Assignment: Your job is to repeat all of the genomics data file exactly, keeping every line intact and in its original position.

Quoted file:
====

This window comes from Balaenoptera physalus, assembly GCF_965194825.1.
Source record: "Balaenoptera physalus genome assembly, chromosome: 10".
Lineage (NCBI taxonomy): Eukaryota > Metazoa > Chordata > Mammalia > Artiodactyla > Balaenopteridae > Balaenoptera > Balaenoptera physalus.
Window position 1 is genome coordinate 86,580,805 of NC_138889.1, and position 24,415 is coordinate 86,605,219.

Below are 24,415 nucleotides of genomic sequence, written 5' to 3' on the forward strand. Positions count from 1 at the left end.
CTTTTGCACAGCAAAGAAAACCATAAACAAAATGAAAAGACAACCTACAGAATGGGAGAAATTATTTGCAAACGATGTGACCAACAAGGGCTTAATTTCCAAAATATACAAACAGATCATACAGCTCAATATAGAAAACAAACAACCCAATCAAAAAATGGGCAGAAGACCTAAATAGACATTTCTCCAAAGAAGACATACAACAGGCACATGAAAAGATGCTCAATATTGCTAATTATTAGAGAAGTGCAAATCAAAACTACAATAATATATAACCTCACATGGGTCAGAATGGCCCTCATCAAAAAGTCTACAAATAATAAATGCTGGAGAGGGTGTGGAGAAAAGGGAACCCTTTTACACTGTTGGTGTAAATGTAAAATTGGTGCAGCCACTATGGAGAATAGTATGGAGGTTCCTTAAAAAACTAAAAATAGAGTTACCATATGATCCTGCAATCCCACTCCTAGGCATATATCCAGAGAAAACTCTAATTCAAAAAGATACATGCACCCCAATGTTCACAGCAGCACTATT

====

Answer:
This window comes from Balaenoptera physalus, assembly GCF_965194825.1.
Source record: "Balaenoptera physalus genome assembly, chromosome: 10".
Lineage (NCBI taxonomy): Eukaryota > Metazoa > Chordata > Mammalia > Artiodactyla > Balaenopteridae > Balaenoptera > Balaenoptera physalus.
Window position 1 is genome coordinate 86,580,805 of NC_138889.1, and position 24,415 is coordinate 86,605,219.

Below are 24,415 nucleotides of genomic sequence, written 5' to 3' on the forward strand. Positions count from 1 at the left end.
CTTTTGCACAGCAAAGAAAACCATAAACAAAATGAAAAGACAACCTACAGAATGGGAGAAATTATTTGCAAACGATGTGACCAACAAGGGCTTAATTTCCAAAATATACAAACAGATCATACAGCTCAATATAGAAAACAAACAACCCAATCAAAAAATGGGCAGAAGACCTAAATAGACATTTCTCCAAAGAAGACATACAACAGGCACATGAAAAGATGCTCAATATTGCTAATTATTAGAGAAGTGCAAATCAAAACTACAATAATATATAACCTCACATGGGTCAGAATGGCCCTCATCAAAAAGTCTACAAATAATAAATGCTGGAGAGGGTGTGGAGAAAAGGGAACCCTTTTACACTGTTGGTGTAAATGTAAAATTGGTGCAGCCACTATGGAGAATAGTATGGAGGTTCCTTAAAAAACTAAAAATAGAGTTACCATATGATCCTGCAATCCCACTCCTAGGCATATATCCAGAGAAAACTCTAATTCAAAAAGATACATGCACCCCAATGTTCACAGCAGCACTATT